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Second Story – Spring 2015
 
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The Wonders of Discovery: Reviving Interest in Natural History
VOLUME 29, NUMBER 1, SPRING 2015             

By John H. Tibbetts                                                                       back to main story

Naturalists keep watch over biological invasions

Scientists see growing evidence that climate change is altering the range of many wild organisms, including aquatic species that have recently arrived in the Carolinas for the first time.

Naturalists are keeping watch over changes in ranges of numerous species. The methods of field monitoring and taxonomy—natural history—allow scientists to locate, track, and understand non-native species and their impacts from place-to-place.

David Knott, a Charleston-based consulting biologist for natural-resource agencies, has documented more than 65 non-native invertebrate species that have moved into South Carolina freshwater and saltwater ecosystems over the past three decades, though none has shown to be a nuisance. Of the 65 species, 13 are fresh-water, 48 are brackish to marine, and four are semi- or fully-terrestrial in nature.

Nine of those 65 species expanded their range to South Carolina from regions to the south partly because of warming waters here, says Knott.

A much larger fraction of those 65 new species in South Carolina were originally introduced to tropical areas of the western North Atlantic from other tropical regions around the world.

“The non-natives became established in waters to our south and have gradually, or in some cases abruptly, moved into South Carolina,” says Knott. “That dispersal may be attributed to [warmer] temperatures that allow those species to creep north until they reach the limit of their current tolerance range.”

Climate conditions, in other words, appear to allow some non-native species that have gained a niche in regions to the south—the eastern coast of Florida, the Caribbean, and the Gulf of Mexico—to stretch their range northerly, moving into the Carolinas.

As a non-native species moves into a new habitat, it can become invasive and out-compete natives for food and other resources. Or the non-native species might have left behind predators that kept its pop-ulation under control in its former habitat. As a result, the non-native species population can grow very rapidly.

The red lionfish (Pterois volitans) is one example of that problem. The invasive red lionfish, originally a native of the Indo-Pacific region, has expanded its range from eastern Florida farther north to the Carolinas, following the warm Gulf Stream. This range expansion could be influenced by climate change, scientists say.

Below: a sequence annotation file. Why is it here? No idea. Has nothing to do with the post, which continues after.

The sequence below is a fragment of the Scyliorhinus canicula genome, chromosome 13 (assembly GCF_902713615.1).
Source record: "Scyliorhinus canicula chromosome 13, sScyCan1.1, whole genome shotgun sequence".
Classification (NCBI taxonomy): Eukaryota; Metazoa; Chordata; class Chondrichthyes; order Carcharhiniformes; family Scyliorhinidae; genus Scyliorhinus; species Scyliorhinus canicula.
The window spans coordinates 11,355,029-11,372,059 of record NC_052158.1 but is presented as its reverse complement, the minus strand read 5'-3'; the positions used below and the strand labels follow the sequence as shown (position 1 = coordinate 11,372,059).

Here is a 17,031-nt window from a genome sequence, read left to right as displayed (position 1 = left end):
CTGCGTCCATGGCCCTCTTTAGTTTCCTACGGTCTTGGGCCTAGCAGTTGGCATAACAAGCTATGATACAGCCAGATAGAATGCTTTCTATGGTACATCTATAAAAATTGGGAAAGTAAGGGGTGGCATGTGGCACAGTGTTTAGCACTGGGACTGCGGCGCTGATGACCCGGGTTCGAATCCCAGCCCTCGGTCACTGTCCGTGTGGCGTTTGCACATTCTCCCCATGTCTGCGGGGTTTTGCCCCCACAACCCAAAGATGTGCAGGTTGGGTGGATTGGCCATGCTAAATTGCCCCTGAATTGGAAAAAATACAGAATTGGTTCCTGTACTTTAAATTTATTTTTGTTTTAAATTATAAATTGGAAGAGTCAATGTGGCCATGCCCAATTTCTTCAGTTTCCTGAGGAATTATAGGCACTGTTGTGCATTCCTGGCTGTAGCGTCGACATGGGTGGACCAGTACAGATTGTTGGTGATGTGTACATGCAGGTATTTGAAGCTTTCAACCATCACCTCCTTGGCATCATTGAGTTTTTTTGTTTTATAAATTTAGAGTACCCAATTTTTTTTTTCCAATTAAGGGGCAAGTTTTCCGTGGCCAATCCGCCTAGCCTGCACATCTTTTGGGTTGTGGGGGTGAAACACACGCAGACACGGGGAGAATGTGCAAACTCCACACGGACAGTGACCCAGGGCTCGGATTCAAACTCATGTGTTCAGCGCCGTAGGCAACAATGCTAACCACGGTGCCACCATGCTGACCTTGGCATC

The red lionfish has been called the most invasive reef species in the world, gobbling up prey that are unfamiliar with its hunting techniques. This fish has become a hugely abundant and destructive predator in the western Atlantic and the Caribbean.

Some non-native species arriving from locations farther south, however, haven’t yet survived South Carolina’s winter temperatures.

In 2006, a non-native, tropical green mussel (Perna viridis) was found in South Carolina for the first time. The green mussel is a saltwater pest that invaded Florida thousands of miles from its Asian native habitat in coastal waters along the Persian Gulf to Hong Kong.

Green mussels grow large; they are hand-size at full maturity. In Florida, they have proliferated in dense layers on marine facilities and boats. Their accumulated weight has sunk navigational buoys and floating docks. Colonies of the mussel have clogged water intakes in Florida power plants.

But not long after the mussel arrived in South Carolina, it died off because of cold winter events, especially during the winter of 2009-2010, and did not return.

That especially cold winter also dramatically knocked back populations of two other tropical marine invertebrates that had invaded South Carolina: the green porcelain crab, Petrolisthes armatus, and the titan acorn barnacle, Megabalanus coccopoma. These two species have apparently not returned in significant numbers to South Carolina.

But will their populations expand again in South Carolina as the ocean warms?

That could depend on the intensity of winter cold extremes along the coast. Bitterly frigid weather appears to be the limiting factor for the northerly expansion of some tropical species.

The number of very cold days in South Carolina’s coastal waters has increased in frequency since the early 1990s, although average annual temperatures have been rising over the same period, scientists say. These winter cold snaps are largely driven by a long-term trend in ocean circulation—called the North Atlantic Oscillation—that drives Arctic blasts southward, scientists say.

But are these cold extremes in the region also enhanced by climate change? Could global warming somehow help drive Arctic blasts farther south along the Atlantic coast? Scientists are trying to answer those questions.

Yet there are fewer and fewer professional naturalists with hard-won observational skills and experience to track non-native species and spread alarms when those species become biological invaders.  

“We need more people who know which native species are out there,” says Knott. “If you don’t know which species are native, then you can’t recognize which species don’t belong there and could become invasive. If you can’t recognize invasive species early, you can’t control them early.”


Last updated: 6/24/2015 12:58:09 PM
Second Story – Spring 2015

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